Group 12

Download Your Free Wardrobe Rehab Ebook!

Get our free 45 page Wardrobe Rehab Book when you sign up for our newsletter! Learn how to perfect your closet in five easy steps using this easy manual. Select your newsletter frequency below.

No Thanks
Wardrobe Rehab Book
Included Free

The Best Way To Whitewash Upcycled Vases (My Ceramic Effect Paint!)

Home DIY Feb 5, 2020

Hello fellow trash to terracotta lovers. When I recently published my tutorial for doing upcycled terracotta vases, there was a) such enthusiasm for upcycled vases that my heart pretty much burst with happiness and b) a resounding call from you guys about doing it in a white version. Update: check out my updated ceramic effect paint recipe here.

‘Does this come in white?‘ hit my DMs and inbox so many times that it felt wrong not to find out for you. The brand that sells the liquid terracotta doesn’t really sell a basic white version, so I decided to create my own!

My DIY Textured Ceramic Effect Paint

On a whim, I looked around for options to create my own textured paint, not so much chalk paint but one that would give a really textured feel and change a basic vase into a more bespoke, hand made feel. I had on hand some baking powder and thought it could be a good option. So I added a table spoon of that. The initial reaction was crazy! The paint bubbled up and basically turned into mousse, which was kind of surprising. I mean, yes I know that’s what baking powder does when you bake a cake but there wasn’t any heat involved in this so I was surprised. BUT when I painted it on the vase, I noticed it was the most amazing ceramic style texture, with the power to transform a basic glossy thrifted vase into a seemingly hand crafted vessel. Here’s the recipe!


  • 250ml of paint (around one cup)
  • 1 teaspoon of baking powder
  • small container
  • a spoon or small stick for mixing
  • a thrifted vase
  • brush (foam or one with bristles)

For this project I used Dulux wall paint, in Vivid White. I think most white wall paint would work, so long as it is acrylic and water based. The ratio is basically 1 tablespoon of baking soda per 250ml of paint (a cup) , so if you have more paint you should adjust the amount of baking powder accordingly. For the brush you use for this, a foam brush will give a less textured feel, but a brush with bristles will give a more organic feel. Personally I think you want more texture with this!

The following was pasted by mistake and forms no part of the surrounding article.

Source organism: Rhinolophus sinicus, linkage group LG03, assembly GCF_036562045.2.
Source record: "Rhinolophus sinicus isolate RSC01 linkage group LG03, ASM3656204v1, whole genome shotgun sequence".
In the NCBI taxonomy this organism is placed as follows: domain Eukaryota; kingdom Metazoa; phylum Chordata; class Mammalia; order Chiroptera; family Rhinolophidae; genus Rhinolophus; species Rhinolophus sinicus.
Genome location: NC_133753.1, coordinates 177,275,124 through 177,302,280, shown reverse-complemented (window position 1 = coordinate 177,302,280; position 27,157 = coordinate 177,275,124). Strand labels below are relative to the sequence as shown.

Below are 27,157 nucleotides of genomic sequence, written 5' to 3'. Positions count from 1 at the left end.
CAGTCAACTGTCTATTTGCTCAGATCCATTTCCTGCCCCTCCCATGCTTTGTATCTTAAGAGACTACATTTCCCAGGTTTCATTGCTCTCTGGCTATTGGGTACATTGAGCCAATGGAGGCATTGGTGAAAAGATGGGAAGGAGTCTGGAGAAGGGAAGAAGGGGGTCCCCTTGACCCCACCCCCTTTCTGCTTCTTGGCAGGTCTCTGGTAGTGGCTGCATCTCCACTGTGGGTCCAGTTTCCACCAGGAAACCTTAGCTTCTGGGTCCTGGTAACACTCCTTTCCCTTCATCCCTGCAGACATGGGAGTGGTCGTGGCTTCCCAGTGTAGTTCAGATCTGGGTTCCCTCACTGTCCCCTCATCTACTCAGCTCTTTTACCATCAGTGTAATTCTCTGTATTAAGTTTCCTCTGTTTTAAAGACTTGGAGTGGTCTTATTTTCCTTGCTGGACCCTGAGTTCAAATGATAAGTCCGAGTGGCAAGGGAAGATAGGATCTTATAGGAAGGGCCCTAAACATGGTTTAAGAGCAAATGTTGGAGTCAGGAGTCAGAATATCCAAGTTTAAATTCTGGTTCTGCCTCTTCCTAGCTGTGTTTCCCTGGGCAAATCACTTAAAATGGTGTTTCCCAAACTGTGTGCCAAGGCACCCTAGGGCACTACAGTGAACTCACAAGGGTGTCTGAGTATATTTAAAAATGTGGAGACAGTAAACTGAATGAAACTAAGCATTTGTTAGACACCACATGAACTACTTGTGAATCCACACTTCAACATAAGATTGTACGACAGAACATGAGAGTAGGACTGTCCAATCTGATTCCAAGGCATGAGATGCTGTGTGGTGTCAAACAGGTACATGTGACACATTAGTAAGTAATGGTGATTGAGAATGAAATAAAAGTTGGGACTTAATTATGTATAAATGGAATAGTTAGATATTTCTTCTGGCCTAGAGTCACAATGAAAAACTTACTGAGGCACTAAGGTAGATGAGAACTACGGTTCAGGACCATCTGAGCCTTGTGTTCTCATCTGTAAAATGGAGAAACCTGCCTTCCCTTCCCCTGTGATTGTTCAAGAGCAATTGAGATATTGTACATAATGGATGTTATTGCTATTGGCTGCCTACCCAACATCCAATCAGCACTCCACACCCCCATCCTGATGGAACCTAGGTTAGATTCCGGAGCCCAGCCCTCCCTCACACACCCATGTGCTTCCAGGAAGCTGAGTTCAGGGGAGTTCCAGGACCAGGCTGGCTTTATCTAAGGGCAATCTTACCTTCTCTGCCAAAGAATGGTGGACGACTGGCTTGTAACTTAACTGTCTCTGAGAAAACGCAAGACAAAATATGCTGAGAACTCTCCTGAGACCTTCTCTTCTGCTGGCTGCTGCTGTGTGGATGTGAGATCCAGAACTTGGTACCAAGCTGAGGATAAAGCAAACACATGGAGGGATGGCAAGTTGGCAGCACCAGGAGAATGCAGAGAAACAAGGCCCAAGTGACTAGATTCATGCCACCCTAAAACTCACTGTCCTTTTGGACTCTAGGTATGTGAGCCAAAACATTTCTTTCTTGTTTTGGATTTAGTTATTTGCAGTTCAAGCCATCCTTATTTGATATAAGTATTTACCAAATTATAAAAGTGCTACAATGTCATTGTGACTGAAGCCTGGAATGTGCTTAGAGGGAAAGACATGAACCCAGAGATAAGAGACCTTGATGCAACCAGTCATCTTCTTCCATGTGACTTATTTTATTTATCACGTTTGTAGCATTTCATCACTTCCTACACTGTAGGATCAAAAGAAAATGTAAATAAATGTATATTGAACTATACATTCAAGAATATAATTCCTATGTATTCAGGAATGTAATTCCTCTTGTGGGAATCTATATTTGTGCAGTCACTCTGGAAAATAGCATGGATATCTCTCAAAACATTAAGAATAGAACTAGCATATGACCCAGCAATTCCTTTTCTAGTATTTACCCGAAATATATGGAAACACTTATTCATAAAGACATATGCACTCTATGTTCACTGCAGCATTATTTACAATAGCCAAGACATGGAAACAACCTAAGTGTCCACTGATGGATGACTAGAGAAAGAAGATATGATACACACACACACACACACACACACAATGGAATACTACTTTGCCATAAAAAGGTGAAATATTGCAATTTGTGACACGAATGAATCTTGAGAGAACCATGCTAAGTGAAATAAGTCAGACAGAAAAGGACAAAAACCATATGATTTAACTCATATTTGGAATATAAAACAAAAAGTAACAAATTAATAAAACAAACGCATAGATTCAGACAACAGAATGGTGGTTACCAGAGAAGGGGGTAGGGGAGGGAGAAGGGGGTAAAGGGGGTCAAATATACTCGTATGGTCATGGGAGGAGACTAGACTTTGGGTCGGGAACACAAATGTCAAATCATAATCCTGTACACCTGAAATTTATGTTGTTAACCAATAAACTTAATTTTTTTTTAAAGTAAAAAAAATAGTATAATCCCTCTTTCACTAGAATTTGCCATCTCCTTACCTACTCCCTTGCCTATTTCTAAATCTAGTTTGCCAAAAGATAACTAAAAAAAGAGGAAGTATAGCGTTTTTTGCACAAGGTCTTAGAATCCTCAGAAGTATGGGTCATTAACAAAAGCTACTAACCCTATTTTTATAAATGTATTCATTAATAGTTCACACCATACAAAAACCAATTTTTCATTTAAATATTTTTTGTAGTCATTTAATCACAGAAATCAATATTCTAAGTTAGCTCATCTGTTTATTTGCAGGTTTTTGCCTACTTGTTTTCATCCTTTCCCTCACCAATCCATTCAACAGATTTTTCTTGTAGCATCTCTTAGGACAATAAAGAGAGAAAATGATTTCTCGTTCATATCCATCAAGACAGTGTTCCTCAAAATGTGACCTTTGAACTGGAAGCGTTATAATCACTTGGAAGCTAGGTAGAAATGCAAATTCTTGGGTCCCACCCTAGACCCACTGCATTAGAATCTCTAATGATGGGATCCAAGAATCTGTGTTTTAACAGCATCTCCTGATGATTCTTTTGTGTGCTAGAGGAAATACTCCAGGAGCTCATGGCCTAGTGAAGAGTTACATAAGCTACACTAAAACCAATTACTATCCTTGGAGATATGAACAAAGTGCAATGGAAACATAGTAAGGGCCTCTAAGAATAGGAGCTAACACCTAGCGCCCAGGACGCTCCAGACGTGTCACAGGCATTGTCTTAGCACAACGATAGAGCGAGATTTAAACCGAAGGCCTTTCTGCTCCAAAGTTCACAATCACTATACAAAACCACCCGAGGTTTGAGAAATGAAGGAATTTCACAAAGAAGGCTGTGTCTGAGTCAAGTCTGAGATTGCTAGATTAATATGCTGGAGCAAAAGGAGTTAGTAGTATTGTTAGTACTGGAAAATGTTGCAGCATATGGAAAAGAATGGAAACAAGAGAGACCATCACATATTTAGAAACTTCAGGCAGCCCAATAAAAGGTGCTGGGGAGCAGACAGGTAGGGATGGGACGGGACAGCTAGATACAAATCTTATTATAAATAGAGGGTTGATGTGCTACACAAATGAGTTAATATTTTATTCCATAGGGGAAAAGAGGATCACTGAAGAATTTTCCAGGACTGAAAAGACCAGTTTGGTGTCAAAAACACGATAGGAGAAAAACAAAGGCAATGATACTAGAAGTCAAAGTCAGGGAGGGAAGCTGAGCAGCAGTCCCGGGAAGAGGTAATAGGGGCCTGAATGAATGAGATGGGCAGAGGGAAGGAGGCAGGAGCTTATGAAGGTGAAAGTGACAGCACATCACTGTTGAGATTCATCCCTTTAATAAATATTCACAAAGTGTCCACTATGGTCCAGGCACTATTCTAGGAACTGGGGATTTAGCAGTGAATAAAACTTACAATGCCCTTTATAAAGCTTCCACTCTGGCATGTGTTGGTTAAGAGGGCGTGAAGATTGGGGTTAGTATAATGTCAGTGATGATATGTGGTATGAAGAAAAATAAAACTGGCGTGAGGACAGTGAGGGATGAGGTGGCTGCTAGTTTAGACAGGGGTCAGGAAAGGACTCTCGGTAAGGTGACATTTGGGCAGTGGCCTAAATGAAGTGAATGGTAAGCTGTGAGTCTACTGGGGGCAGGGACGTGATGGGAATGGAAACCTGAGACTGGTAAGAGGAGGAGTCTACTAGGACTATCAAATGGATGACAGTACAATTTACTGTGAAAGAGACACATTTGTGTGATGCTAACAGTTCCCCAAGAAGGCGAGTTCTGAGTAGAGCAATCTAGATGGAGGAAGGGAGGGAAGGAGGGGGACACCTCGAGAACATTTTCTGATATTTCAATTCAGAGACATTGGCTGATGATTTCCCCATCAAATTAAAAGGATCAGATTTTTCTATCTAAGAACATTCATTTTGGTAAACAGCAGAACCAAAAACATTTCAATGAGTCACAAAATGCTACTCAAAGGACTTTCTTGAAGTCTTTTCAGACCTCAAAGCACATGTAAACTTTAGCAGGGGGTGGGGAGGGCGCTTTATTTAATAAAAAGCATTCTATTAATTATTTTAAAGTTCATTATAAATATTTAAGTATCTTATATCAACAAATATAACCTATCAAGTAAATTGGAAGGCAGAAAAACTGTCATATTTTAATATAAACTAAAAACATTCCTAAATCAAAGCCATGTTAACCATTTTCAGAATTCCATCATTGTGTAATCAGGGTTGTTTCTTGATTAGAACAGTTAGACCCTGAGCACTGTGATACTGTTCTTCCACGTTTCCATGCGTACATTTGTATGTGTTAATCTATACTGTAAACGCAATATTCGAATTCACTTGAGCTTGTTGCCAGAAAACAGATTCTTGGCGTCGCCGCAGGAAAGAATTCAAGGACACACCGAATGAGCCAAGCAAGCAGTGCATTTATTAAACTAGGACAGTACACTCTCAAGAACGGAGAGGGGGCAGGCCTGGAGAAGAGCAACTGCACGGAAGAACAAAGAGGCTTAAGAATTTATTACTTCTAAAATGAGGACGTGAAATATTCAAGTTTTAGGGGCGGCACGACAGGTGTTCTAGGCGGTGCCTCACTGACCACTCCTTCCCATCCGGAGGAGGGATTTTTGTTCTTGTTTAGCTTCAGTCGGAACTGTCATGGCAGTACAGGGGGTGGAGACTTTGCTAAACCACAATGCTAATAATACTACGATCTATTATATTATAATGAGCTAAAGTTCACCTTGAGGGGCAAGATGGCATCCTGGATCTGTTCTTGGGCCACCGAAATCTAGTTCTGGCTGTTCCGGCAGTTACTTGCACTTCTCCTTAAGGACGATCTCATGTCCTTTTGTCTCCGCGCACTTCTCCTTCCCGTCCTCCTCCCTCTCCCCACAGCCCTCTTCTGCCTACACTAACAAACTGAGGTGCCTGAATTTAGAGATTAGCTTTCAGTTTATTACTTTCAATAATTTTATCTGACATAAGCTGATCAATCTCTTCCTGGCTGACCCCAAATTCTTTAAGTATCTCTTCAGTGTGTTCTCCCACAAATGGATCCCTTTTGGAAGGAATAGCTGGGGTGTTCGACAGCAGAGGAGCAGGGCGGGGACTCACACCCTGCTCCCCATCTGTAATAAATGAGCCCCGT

How to:

  1. Put your paint into the small container and add in your baking soda.
  2. Use your spoon or brush to mix up the paint, mixing well until the baking powder is all mixed in.
  3. You should see some bubbles start to form and a mousse texture become apparent.
  4. Prep your vase by washing it then wiping it clean.
  5. Take your brush and do a first coat on your vase with the paint. This will go on quite watery and transparent but don’t worry.
  6. Let your vase dry for half an hour or so (until it’s touch dry) then do another coat. Continue this until you think it is thick enough. I did 3 or 4 coats. For darker or patterned vases you will need to do more coats.
  7. Finally, let this dry overnight and harden completely. I noticed it took a bit longer to dry than the previous terracotta version.


If you’re new here and love updating vases as much as I do, make sure to head over and follow me on Instagram, where I’m constantly updating this project. You can also see all the amazing #trashtoterracotta projects that have been done using my methods.

Sign Up To My Newsletter Get exclusive content, my monthly favourites and a free 45 page Wardrobe Rehab Book when you sign up for the newsletter! Select 'daily' to receive all new projects into your inbox, or 'weekly' to receive a weekly project round up.


Let us know your thoughts!

You Might Also Like

Tutorials / Upcycled furniture

Making Upcycled Scalloped Shelves

I’ve been obsessed with cottage core aesthetic lately and all the dollhouses...